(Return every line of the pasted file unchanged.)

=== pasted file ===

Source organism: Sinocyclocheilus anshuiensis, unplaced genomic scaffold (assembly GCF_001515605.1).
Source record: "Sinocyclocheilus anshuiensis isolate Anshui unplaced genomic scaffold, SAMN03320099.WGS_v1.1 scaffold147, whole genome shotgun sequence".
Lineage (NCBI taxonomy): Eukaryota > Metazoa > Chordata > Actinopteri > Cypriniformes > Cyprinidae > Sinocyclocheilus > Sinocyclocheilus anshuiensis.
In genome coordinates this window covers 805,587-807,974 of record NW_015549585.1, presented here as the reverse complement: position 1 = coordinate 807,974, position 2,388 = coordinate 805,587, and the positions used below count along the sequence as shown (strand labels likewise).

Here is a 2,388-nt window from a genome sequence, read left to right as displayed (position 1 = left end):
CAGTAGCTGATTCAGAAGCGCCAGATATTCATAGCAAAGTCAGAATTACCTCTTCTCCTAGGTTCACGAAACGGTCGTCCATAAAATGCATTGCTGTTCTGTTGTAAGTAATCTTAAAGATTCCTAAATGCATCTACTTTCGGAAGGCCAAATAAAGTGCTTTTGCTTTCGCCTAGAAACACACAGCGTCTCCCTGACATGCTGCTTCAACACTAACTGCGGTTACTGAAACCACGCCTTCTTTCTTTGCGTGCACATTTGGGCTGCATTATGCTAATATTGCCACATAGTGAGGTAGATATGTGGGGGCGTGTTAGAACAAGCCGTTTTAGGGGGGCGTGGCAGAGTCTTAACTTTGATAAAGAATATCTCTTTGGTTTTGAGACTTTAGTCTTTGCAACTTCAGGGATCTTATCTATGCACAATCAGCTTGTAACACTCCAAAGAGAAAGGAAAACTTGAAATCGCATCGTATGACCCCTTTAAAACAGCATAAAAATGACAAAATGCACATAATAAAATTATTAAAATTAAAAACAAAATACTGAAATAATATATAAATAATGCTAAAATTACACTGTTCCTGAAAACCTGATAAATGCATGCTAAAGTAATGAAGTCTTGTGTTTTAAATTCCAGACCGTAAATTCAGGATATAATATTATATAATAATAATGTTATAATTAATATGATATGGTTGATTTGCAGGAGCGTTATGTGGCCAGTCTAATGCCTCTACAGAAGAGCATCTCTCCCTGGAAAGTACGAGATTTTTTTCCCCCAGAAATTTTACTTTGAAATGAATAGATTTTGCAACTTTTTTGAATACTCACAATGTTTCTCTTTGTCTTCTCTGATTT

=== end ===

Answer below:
Source organism: Sinocyclocheilus anshuiensis, unplaced genomic scaffold (assembly GCF_001515605.1).
Source record: "Sinocyclocheilus anshuiensis isolate Anshui unplaced genomic scaffold, SAMN03320099.WGS_v1.1 scaffold147, whole genome shotgun sequence".
Lineage (NCBI taxonomy): Eukaryota > Metazoa > Chordata > Actinopteri > Cypriniformes > Cyprinidae > Sinocyclocheilus > Sinocyclocheilus anshuiensis.
In genome coordinates this window covers 805,587-807,974 of record NW_015549585.1, presented here as the reverse complement: position 1 = coordinate 807,974, position 2,388 = coordinate 805,587, and the positions used below count along the sequence as shown (strand labels likewise).

Here is a 2,388-nt window from a genome sequence, read left to right as displayed (position 1 = left end):
CAGTAGCTGATTCAGAAGCGCCAGATATTCATAGCAAAGTCAGAATTACCTCTTCTCCTAGGTTCACGAAACGGTCGTCCATAAAATGCATTGCTGTTCTGTTGTAAGTAATCTTAAAGATTCCTAAATGCATCTACTTTCGGAAGGCCAAATAAAGTGCTTTTGCTTTCGCCTAGAAACACACAGCGTCTCCCTGACATGCTGCTTCAACACTAACTGCGGTTACTGAAACCACGCCTTCTTTCTTTGCGTGCACATTTGGGCTGCATTATGCTAATATTGCCACATAGTGAGGTAGATATGTGGGGGCGTGTTAGAACAAGCCGTTTTAGGGGGGCGTGGCAGAGTCTTAACTTTGATAAAGAATATCTCTTTGGTTTTGAGACTTTAGTCTTTGCAACTTCAGGGATCTTATCTATGCACAATCAGCTTGTAACACTCCAAAGAGAAAGGAAAACTTGAAATCGCATCGTATGACCCCTTTAAAACAGCATAAAAATGACAAAATGCACATAATAAAATTATTAAAATTAAAAACAAAATACTGAAATAATATATAAATAATGCTAAAATTACACTGTTCCTGAAAACCTGATAAATGCATGCTAAAGTAATGAAGTCTTGTGTTTTAAATTCCAGACCGTAAATTCAGGATATAATATTATATAATAATAATGTTATAATTAATATGATATGGTTGATTTGCAGGAGCGTTATGTGGCCAGTCTAATGCCTCTACAGAAGAGCATCTCTCCCTGGAAAGTACGAGATTTTTTTCCCCCAGAAATTTTACTTTGAAATGAATAGATTTTGCAACTTTTTTGAATACTCACAATGTTTCTCTTTGTCTTCTCTGATTT